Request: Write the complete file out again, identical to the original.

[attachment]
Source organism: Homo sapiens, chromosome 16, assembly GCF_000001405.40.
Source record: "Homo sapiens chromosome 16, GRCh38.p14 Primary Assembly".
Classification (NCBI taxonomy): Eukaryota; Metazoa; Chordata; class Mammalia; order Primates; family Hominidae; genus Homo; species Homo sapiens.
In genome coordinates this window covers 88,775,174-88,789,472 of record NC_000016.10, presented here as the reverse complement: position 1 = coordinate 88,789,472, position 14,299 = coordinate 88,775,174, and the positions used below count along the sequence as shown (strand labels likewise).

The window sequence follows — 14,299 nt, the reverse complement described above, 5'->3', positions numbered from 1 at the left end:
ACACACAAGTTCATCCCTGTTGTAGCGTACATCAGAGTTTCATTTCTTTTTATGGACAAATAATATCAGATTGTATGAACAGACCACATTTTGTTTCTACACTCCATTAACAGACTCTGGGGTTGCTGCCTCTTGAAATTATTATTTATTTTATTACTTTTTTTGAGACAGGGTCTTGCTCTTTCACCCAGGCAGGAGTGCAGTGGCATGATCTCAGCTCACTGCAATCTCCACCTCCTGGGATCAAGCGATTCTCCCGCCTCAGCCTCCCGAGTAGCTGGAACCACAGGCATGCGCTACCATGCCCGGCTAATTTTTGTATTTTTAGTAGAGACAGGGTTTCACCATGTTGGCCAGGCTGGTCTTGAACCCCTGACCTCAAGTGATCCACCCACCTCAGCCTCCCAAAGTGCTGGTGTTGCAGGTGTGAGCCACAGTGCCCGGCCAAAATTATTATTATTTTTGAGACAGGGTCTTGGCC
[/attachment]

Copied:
Source organism: Homo sapiens, chromosome 16, assembly GCF_000001405.40.
Source record: "Homo sapiens chromosome 16, GRCh38.p14 Primary Assembly".
Classification (NCBI taxonomy): Eukaryota; Metazoa; Chordata; class Mammalia; order Primates; family Hominidae; genus Homo; species Homo sapiens.
In genome coordinates this window covers 88,775,174-88,789,472 of record NC_000016.10, presented here as the reverse complement: position 1 = coordinate 88,789,472, position 14,299 = coordinate 88,775,174, and the positions used below count along the sequence as shown (strand labels likewise).

The window sequence follows — 14,299 nt, the reverse complement described above, 5'->3', positions numbered from 1 at the left end:
ACACACAAGTTCATCCCTGTTGTAGCGTACATCAGAGTTTCATTTCTTTTTATGGACAAATAATATCAGATTGTATGAACAGACCACATTTTGTTTCTACACTCCATTAACAGACTCTGGGGTTGCTGCCTCTTGAAATTATTATTTATTTTATTACTTTTTTTGAGACAGGGTCTTGCTCTTTCACCCAGGCAGGAGTGCAGTGGCATGATCTCAGCTCACTGCAATCTCCACCTCCTGGGATCAAGCGATTCTCCCGCCTCAGCCTCCCGAGTAGCTGGAACCACAGGCATGCGCTACCATGCCCGGCTAATTTTTGTATTTTTAGTAGAGACAGGGTTTCACCATGTTGGCCAGGCTGGTCTTGAACCCCTGACCTCAAGTGATCCACCCACCTCAGCCTCCCAAAGTGCTGGTGTTGCAGGTGTGAGCCACAGTGCCCGGCCAAAATTATTATTATTTTTGAGACAGGGTCTTGGCC